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May 20: Coco has been gone four days and yesterday I overate the strawberry-rhubarb crumble and made myself feel gross. Eating my feelings is not something I have ever known myself to do…at least not till now. But you know what? All is OK. This is a new edge, with new emotions, a new reality. I have not been here before and it is OK to feel out of my element. Adjust and readjust.

May 21: There is no backwards. This is a phrase I used to say to Coco on our walks when she’d catch a scent in the opposite direction…I mean, otherwise, we’d be there all day. I love this phrase because it applies not just to walking, but to life in general. Especially now in these times of pivotal change on our planet. There is no backwards and we can accept this and face each moment fully alive, saying yes to whatever comes up inside us, making friends with our shadow and our light. This doesn’t mean we won’t suffer; but we will suffer less and it will not fester. (It also doesn’t mean we won’t sometimes try to stuff our feelings with strawberry-rhubarb crumble. This being human thing is hard.) We could also choose to dig in our heels, pining for the scent that was, that blade of grass that got away, the opportunity lost, the delusion of the good ol’ days. At that only postpones our suffering temporarily, if at all. So really, there is no backwards, there is only right here and now.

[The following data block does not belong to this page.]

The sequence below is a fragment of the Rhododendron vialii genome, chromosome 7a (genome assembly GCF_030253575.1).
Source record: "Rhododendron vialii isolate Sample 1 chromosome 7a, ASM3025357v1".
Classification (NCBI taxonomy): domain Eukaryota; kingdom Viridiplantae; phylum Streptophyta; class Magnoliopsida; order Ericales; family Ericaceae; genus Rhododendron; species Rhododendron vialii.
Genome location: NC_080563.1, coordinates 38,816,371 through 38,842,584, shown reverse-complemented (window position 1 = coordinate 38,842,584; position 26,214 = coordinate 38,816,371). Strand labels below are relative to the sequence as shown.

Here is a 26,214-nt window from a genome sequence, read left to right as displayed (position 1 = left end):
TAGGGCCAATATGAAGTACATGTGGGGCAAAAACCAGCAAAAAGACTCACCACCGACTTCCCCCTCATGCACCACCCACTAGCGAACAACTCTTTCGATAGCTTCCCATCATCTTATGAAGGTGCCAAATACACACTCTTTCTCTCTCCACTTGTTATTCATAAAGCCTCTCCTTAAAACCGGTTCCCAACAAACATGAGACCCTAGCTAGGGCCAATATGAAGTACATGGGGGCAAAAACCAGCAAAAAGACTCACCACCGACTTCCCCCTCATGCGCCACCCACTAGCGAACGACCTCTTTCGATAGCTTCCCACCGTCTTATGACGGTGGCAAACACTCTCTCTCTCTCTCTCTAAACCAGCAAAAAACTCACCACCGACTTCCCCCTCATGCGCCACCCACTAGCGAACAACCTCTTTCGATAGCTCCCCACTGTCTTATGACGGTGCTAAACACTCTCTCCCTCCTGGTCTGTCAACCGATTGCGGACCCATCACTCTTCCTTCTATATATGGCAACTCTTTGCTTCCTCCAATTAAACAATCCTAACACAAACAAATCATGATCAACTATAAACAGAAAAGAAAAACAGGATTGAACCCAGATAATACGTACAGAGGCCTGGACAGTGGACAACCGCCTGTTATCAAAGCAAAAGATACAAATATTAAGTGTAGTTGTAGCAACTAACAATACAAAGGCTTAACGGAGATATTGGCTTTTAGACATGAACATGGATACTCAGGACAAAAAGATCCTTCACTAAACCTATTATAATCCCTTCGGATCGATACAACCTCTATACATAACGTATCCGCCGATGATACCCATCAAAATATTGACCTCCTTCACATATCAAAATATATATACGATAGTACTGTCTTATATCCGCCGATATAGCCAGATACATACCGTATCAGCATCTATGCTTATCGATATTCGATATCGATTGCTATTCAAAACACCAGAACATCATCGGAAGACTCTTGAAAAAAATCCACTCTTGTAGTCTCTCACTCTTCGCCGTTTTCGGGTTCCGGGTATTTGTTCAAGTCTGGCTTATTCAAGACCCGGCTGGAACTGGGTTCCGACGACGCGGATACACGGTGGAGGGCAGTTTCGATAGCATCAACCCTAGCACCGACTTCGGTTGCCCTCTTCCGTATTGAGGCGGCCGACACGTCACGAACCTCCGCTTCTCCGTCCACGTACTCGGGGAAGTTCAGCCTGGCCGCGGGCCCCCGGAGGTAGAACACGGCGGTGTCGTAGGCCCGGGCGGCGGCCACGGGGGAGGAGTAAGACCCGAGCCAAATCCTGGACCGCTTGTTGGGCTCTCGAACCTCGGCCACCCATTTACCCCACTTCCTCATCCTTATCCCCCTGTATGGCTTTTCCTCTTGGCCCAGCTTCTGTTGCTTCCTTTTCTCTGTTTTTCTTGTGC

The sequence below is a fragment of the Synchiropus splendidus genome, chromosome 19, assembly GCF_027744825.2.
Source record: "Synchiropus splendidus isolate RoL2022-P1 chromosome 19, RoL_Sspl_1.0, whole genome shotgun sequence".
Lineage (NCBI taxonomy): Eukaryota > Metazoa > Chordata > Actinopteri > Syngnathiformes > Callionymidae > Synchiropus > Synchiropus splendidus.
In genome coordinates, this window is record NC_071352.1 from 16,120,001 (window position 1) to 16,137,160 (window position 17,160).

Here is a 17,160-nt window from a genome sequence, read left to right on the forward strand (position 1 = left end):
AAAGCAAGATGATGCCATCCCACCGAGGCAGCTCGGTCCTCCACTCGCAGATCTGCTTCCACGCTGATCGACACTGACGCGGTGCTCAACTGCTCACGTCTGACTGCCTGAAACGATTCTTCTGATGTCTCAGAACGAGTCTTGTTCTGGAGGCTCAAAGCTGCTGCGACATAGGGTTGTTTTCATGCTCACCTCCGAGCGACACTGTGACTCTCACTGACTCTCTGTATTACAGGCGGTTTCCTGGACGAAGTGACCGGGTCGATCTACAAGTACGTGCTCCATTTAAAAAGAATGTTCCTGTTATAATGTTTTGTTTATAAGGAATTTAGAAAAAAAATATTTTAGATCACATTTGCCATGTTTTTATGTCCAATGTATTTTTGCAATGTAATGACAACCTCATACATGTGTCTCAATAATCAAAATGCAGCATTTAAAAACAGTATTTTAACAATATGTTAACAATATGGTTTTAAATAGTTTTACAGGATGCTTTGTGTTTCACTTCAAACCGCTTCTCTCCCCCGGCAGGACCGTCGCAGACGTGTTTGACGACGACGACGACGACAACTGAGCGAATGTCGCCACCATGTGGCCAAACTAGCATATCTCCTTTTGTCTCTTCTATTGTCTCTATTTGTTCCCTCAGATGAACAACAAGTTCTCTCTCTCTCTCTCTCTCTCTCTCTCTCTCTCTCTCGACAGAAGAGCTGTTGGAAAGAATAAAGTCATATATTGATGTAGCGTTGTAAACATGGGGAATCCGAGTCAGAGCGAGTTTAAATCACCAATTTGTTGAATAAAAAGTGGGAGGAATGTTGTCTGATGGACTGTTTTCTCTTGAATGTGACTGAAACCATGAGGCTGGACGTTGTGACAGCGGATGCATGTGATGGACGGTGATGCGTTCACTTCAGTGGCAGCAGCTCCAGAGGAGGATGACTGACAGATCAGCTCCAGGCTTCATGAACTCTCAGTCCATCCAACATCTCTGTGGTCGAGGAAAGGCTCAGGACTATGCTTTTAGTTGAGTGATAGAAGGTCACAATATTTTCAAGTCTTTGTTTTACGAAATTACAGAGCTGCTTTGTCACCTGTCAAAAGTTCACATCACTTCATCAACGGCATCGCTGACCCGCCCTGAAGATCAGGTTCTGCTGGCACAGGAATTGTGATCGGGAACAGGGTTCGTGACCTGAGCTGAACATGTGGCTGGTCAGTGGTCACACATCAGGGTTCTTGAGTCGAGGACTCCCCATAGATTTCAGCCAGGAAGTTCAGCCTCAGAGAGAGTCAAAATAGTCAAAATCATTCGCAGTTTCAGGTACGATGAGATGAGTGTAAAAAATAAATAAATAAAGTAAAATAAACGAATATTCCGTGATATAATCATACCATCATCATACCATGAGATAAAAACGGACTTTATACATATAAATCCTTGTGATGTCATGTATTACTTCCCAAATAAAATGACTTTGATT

Author: libra kaplan

Artist, dreamer, graduate student, & aspiring psychologist